https://github.com/mbarbon/perl-libjit, https://github.com/mbarbon/b-replace


tsee commented Aug 22, 2013

BTW, calling this kind of setup a "JIT" is a bit misleading, IMO. :)


tsee commented Aug 22, 2013

Also, I'm by all means open to using Alien::TCC. Just not in a position to do the work. See also @tokuhirom's tickets about the TCC compilation/compatibility with OSX.

azawawi commented Aug 22, 2013

@tsee++ @run4flat++ 👍


run4flat commented Aug 22, 2013

Lots to reply to. I know what you mean about things sitting around and not getting pushed out to CPAN. I've been working on C::TinyCompiler in spurts for about two years. I polished it and pushed it out only recently in reply to an email on the tincc-devel mailing list.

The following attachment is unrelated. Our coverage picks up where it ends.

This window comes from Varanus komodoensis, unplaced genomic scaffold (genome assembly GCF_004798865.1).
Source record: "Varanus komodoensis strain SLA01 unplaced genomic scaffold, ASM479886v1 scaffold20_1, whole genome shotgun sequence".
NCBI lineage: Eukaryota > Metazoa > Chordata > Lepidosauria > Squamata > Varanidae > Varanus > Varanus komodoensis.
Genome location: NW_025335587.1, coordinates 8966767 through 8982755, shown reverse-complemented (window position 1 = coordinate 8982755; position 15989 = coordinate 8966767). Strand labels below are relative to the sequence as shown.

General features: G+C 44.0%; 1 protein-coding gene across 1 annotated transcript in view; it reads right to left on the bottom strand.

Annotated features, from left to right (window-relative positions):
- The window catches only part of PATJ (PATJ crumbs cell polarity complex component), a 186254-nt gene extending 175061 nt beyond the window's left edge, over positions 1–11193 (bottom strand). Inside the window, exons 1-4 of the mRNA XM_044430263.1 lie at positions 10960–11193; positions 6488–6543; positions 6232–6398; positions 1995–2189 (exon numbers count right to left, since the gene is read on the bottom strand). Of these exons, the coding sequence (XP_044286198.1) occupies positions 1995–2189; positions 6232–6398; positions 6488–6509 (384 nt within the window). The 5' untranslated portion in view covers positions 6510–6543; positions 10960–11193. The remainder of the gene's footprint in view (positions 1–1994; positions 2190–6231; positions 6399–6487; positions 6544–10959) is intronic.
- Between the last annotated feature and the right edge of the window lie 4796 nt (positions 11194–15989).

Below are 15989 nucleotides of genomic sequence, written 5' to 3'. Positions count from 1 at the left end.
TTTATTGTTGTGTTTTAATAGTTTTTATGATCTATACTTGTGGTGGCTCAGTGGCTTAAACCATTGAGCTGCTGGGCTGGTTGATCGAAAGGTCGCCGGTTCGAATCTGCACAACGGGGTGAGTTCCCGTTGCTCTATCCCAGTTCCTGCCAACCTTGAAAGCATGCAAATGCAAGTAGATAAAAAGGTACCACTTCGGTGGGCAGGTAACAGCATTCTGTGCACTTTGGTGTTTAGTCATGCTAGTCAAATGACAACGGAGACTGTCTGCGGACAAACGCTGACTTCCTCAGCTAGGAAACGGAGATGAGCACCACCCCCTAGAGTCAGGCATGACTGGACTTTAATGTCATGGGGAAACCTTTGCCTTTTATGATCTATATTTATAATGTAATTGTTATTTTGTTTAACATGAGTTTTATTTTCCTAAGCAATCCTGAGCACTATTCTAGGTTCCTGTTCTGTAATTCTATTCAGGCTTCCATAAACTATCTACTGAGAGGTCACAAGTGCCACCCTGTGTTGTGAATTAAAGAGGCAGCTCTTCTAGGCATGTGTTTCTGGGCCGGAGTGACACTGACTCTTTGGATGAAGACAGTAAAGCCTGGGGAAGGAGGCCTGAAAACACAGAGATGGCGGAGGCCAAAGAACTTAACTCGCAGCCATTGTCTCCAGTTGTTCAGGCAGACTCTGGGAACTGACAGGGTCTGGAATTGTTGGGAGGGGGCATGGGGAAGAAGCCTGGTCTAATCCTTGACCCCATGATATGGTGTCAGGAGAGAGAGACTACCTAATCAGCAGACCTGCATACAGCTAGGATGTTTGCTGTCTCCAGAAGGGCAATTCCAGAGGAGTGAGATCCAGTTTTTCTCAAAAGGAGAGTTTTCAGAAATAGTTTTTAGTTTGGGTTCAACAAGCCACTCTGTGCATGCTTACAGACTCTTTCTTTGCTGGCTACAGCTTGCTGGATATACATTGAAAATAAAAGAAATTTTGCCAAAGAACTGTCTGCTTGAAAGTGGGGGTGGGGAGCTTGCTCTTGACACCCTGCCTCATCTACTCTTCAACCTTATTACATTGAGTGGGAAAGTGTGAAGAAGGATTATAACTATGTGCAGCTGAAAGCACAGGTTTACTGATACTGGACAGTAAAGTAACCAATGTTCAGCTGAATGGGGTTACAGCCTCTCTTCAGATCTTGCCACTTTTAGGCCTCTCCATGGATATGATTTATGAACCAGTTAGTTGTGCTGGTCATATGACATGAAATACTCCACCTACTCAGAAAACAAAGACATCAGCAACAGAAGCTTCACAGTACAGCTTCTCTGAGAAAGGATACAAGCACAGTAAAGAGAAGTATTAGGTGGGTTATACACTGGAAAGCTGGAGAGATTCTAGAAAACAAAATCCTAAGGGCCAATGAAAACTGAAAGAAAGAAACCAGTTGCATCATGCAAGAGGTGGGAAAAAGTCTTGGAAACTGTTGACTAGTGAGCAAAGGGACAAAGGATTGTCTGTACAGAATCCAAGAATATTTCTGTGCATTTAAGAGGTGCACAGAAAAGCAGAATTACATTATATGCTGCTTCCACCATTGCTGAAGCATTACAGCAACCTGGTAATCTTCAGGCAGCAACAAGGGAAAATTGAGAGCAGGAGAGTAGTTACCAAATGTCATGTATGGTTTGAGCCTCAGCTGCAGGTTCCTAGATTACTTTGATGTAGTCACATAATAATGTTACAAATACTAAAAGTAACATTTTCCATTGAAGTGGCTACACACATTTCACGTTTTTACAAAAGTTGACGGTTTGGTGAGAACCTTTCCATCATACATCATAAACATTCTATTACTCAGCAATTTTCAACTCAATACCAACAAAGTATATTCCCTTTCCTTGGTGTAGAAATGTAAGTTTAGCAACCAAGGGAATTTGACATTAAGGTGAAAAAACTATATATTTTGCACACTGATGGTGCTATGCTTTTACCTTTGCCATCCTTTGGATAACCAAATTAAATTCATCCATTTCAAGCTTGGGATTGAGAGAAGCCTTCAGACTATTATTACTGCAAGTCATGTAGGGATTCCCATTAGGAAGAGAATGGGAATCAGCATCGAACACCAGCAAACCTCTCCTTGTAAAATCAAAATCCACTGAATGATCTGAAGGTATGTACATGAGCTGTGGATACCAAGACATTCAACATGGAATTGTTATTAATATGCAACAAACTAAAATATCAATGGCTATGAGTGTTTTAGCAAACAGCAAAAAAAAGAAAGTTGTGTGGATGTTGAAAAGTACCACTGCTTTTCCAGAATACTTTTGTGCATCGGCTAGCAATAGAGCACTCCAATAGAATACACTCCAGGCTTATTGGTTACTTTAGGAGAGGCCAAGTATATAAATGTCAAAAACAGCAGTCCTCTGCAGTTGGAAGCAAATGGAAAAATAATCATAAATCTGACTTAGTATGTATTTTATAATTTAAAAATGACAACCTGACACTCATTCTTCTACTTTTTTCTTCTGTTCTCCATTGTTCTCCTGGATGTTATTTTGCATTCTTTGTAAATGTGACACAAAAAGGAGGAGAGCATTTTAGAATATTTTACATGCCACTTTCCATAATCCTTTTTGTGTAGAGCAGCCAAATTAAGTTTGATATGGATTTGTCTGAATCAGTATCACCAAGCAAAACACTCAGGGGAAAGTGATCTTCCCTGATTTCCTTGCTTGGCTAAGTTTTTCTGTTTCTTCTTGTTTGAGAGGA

First the easy one: line numbering. I wrote a function called "line_number" that generates a "#line" directive for the user: http://search.cpan.org/~dcmertens/C-TinyCompiler-0.02/lib/C/TinyCompiler.pm#line_number. (I apologize for giving a link to a specific version of the module; I'd use metacpan, but it's displaying my README.pod instead of my module's pod, for some irritating reason.) This was based on some work I did with PDL::PP, and the lack of line reporting in that module's output. I could do better by adding another API function for appending code to the Body section which gets the line number from caller().